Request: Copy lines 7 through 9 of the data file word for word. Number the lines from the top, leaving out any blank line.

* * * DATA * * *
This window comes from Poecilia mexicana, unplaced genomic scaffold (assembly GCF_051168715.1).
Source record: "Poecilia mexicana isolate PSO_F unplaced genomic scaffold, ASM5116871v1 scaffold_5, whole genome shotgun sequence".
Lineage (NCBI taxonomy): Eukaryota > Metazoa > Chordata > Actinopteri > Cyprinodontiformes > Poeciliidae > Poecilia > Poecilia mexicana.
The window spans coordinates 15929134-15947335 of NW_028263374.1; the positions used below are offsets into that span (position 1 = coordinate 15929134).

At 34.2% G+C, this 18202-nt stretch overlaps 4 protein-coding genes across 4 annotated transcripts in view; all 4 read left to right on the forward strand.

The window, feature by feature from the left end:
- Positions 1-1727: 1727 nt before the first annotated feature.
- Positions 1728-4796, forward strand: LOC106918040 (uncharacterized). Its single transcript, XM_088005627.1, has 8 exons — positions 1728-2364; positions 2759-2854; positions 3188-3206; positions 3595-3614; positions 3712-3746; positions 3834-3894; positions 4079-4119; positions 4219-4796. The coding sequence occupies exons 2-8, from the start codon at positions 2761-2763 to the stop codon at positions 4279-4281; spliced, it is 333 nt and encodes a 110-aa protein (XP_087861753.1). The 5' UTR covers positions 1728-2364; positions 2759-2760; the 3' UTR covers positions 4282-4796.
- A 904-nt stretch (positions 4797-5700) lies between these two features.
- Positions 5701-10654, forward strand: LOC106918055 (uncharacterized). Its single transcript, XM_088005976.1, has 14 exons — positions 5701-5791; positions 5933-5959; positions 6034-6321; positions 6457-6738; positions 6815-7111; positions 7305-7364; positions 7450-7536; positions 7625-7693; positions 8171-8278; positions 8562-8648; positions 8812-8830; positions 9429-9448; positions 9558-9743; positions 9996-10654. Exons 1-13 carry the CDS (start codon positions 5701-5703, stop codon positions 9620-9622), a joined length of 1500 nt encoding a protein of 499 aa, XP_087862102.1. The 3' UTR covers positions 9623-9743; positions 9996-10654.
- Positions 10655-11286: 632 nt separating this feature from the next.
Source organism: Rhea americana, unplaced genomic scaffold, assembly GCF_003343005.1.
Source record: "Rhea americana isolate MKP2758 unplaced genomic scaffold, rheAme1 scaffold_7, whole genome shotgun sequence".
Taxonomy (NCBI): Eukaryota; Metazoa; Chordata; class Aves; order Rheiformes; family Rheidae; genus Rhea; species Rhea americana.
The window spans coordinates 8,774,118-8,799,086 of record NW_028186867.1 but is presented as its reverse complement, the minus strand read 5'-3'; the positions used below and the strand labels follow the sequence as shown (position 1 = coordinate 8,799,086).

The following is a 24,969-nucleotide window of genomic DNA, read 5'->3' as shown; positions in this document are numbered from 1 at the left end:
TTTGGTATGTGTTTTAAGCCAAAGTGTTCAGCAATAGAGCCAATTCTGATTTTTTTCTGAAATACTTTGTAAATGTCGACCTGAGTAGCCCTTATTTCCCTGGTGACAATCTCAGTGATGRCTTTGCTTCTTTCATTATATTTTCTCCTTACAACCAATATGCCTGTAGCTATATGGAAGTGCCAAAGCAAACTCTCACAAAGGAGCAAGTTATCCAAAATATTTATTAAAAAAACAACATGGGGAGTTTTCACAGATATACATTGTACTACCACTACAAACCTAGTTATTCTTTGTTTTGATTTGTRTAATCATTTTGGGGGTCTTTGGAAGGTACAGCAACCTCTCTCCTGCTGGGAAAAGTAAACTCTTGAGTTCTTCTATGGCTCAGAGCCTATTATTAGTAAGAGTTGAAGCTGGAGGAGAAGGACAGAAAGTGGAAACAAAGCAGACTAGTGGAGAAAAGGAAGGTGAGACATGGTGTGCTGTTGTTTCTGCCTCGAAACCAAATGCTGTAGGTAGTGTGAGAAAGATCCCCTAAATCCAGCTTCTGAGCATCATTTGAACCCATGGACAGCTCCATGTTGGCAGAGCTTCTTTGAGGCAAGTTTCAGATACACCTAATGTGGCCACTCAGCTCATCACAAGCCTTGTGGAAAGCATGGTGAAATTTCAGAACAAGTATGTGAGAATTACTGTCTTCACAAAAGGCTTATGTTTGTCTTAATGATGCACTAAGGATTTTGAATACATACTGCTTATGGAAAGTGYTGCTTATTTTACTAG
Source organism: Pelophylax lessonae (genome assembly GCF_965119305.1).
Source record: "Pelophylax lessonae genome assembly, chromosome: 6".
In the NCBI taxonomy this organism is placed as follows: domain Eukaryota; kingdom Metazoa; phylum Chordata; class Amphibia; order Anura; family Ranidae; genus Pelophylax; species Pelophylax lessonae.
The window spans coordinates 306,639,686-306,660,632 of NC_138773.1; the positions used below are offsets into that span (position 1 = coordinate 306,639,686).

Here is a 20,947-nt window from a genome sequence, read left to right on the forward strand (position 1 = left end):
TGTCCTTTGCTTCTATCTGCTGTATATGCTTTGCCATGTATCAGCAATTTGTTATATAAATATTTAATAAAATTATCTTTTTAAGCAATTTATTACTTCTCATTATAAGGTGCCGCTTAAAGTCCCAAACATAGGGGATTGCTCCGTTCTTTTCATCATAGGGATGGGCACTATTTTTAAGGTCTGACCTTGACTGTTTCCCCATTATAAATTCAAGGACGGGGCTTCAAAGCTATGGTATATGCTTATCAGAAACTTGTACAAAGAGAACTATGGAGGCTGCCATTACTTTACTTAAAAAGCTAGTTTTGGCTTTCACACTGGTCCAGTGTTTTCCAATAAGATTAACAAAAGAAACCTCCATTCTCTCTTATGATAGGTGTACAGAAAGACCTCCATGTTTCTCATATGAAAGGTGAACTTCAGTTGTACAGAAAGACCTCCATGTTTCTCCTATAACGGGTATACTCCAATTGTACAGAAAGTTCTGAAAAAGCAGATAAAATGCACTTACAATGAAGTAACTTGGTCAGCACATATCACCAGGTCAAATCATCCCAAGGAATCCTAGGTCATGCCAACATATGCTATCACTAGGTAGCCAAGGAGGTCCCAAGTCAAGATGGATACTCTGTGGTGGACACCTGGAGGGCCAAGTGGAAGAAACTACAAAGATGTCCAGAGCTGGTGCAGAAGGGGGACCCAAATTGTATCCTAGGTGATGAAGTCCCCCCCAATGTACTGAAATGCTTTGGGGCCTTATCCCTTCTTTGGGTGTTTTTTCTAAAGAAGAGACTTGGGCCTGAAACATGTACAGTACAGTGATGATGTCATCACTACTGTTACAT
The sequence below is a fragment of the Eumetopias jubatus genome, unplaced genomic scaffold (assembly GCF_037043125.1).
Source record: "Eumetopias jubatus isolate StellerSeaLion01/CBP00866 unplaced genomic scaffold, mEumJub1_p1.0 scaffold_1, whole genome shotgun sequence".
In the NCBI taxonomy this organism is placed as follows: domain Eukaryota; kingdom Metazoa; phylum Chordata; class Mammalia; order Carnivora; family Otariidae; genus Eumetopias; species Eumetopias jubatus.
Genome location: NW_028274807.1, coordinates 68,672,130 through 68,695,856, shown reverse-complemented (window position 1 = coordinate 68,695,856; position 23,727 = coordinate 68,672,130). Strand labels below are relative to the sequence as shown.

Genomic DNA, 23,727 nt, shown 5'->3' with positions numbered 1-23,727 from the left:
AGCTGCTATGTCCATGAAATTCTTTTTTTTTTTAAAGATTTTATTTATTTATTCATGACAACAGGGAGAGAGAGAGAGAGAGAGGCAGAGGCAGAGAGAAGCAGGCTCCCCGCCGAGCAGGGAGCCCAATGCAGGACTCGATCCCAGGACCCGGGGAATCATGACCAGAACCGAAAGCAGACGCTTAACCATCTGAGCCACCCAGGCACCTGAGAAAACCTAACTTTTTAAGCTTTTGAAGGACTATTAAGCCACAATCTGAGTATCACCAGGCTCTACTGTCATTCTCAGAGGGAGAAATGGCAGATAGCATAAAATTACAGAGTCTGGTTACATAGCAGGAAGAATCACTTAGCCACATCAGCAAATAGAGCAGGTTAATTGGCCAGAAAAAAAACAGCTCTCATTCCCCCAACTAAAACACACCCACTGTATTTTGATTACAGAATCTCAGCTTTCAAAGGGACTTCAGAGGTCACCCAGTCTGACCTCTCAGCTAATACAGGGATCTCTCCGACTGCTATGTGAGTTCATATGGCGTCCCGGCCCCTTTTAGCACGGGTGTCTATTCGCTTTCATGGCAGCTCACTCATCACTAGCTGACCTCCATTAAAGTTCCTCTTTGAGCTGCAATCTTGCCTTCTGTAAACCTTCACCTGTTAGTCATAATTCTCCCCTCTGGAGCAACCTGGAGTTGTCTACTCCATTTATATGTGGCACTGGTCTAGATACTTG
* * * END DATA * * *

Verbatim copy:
- Positions 1-1727: 1727 nt before the first annotated feature.
- Positions 1728-4796, forward strand: LOC106918040 (uncharacterized). Its single transcript, XM_088005627.1, has 8 exons — positions 1728-2364; positions 2759-2854; positions 3188-3206; positions 3595-3614; positions 3712-3746; positions 3834-3894; positions 4079-4119; positions 4219-4796. The coding sequence occupies exons 2-8, from the start codon at positions 2761-2763 to the stop codon at positions 4279-4281; spliced, it is 333 nt and encodes a 110-aa protein (XP_087861753.1). The 5' UTR covers positions 1728-2364; positions 2759-2760; the 3' UTR covers positions 4282-4796.
- A 904-nt stretch (positions 4797-5700) lies between these two features.